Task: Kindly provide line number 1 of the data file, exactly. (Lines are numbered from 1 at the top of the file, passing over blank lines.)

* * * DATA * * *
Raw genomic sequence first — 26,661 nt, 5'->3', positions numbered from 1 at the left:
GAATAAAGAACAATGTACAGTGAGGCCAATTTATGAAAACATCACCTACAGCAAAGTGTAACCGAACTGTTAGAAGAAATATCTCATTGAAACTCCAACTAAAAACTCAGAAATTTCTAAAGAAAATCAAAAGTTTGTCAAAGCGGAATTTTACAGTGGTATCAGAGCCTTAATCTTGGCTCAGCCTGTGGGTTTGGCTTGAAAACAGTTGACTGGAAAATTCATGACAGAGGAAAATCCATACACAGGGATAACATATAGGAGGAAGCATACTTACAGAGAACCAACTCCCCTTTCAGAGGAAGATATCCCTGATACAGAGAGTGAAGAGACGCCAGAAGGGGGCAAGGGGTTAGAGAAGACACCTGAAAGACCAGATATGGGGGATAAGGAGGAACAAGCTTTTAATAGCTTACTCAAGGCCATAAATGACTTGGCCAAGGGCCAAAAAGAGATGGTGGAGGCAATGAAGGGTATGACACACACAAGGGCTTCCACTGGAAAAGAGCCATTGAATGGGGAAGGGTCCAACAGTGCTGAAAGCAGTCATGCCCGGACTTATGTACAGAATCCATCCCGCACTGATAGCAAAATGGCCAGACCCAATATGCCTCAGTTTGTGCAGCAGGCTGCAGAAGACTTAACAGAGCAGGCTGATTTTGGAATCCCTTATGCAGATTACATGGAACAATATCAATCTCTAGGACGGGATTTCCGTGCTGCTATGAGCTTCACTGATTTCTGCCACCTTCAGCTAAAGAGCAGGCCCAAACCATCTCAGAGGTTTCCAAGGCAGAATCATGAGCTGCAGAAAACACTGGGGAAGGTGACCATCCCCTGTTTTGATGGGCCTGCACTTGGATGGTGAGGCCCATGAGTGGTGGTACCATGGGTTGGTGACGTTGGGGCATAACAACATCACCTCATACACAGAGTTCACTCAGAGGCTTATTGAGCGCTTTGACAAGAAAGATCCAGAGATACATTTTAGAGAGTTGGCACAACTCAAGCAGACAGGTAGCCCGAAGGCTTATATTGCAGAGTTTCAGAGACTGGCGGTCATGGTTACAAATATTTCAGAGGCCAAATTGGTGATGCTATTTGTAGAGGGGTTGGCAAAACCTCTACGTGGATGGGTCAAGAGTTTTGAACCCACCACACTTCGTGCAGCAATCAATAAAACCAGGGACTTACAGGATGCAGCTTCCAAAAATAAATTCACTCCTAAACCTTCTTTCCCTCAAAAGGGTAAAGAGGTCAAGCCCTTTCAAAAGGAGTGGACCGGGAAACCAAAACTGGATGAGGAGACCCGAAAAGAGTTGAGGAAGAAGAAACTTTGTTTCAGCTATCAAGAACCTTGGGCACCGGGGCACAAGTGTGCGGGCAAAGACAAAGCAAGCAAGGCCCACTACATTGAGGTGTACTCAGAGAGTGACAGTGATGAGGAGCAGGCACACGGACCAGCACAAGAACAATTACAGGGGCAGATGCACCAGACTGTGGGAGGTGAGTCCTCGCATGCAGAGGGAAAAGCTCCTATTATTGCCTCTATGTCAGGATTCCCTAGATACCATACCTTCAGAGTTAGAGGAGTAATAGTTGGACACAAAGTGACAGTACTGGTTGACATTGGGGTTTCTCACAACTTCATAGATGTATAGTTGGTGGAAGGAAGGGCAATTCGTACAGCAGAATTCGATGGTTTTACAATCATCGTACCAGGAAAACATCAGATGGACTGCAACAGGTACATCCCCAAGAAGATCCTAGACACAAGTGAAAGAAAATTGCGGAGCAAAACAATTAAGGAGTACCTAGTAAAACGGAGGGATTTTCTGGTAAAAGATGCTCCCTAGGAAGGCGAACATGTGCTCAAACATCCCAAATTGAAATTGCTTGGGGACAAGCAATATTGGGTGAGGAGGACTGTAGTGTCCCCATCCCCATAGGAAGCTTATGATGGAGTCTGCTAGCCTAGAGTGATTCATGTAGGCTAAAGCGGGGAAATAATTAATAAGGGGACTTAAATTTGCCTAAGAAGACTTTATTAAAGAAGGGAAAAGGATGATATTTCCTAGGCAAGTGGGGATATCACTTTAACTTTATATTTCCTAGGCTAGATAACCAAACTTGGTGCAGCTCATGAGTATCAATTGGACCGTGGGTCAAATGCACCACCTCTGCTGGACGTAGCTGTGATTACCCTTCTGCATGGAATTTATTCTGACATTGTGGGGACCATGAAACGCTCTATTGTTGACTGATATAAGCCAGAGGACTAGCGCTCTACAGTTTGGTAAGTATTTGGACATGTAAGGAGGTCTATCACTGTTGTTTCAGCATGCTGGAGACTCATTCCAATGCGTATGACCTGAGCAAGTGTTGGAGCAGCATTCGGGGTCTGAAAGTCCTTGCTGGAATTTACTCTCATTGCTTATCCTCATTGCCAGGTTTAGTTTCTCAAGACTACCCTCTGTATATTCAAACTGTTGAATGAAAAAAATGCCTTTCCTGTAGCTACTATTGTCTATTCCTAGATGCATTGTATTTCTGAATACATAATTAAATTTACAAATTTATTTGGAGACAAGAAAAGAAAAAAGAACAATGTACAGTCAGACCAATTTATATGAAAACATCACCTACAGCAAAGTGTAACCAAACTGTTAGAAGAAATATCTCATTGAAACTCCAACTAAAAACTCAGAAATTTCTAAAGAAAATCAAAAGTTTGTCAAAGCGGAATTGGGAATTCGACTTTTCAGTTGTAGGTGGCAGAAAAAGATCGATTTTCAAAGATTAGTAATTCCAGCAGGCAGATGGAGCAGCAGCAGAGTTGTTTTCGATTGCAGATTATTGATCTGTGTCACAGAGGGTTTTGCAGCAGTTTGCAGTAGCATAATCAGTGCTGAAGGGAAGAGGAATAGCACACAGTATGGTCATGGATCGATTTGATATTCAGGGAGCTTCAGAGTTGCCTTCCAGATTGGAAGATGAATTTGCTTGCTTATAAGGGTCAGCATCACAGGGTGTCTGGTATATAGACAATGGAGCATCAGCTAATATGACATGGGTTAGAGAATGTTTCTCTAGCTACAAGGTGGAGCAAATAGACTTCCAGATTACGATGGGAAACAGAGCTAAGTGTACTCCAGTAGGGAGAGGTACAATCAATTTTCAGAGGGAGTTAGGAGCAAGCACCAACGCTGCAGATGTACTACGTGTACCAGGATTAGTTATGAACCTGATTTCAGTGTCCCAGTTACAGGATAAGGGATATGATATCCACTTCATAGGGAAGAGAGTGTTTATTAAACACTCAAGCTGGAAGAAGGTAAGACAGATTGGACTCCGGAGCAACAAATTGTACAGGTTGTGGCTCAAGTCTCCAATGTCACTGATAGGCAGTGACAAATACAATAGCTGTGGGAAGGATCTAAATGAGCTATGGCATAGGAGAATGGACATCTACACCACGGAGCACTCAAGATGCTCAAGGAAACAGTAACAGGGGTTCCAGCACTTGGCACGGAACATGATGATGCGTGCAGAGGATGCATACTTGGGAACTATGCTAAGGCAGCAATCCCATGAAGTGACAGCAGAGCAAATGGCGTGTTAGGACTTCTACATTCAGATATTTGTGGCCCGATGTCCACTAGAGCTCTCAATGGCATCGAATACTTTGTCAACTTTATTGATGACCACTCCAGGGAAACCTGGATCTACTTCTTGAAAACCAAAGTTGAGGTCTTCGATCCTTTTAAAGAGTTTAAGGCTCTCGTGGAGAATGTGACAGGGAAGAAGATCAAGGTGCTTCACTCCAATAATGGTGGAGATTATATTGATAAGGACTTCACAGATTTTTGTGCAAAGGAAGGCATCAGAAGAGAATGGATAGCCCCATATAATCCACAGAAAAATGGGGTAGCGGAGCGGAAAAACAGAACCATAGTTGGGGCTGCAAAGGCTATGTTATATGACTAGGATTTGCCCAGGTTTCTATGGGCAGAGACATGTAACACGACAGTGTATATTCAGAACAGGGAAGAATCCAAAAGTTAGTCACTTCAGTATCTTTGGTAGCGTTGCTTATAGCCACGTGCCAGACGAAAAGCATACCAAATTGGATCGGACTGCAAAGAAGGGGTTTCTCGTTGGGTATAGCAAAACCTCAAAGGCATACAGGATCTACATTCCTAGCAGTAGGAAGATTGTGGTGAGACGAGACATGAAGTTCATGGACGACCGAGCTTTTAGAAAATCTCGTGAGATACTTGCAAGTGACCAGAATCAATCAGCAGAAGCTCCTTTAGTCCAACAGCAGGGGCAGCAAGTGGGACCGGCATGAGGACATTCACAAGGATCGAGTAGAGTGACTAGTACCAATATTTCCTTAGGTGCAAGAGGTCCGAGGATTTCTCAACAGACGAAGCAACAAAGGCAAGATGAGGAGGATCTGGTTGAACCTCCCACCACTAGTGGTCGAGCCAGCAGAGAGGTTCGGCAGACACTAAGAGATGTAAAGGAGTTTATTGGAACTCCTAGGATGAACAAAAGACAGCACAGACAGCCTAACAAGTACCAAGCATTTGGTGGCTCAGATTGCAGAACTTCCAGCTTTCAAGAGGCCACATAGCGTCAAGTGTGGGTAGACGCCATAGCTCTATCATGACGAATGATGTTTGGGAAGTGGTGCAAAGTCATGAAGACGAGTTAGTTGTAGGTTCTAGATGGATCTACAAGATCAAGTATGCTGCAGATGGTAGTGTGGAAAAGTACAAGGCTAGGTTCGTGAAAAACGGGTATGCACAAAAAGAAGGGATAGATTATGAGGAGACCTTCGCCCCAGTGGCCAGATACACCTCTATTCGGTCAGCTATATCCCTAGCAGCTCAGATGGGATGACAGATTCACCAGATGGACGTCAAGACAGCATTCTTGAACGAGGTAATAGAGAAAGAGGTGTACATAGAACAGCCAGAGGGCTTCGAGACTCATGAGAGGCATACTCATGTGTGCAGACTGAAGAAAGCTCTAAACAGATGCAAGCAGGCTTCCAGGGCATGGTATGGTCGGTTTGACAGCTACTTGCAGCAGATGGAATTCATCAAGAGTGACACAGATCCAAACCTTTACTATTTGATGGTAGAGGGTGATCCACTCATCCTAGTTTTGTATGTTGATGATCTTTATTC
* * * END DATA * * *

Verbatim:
Raw genomic sequence first — 26,661 nt, 5'->3', positions numbered from 1 at the left: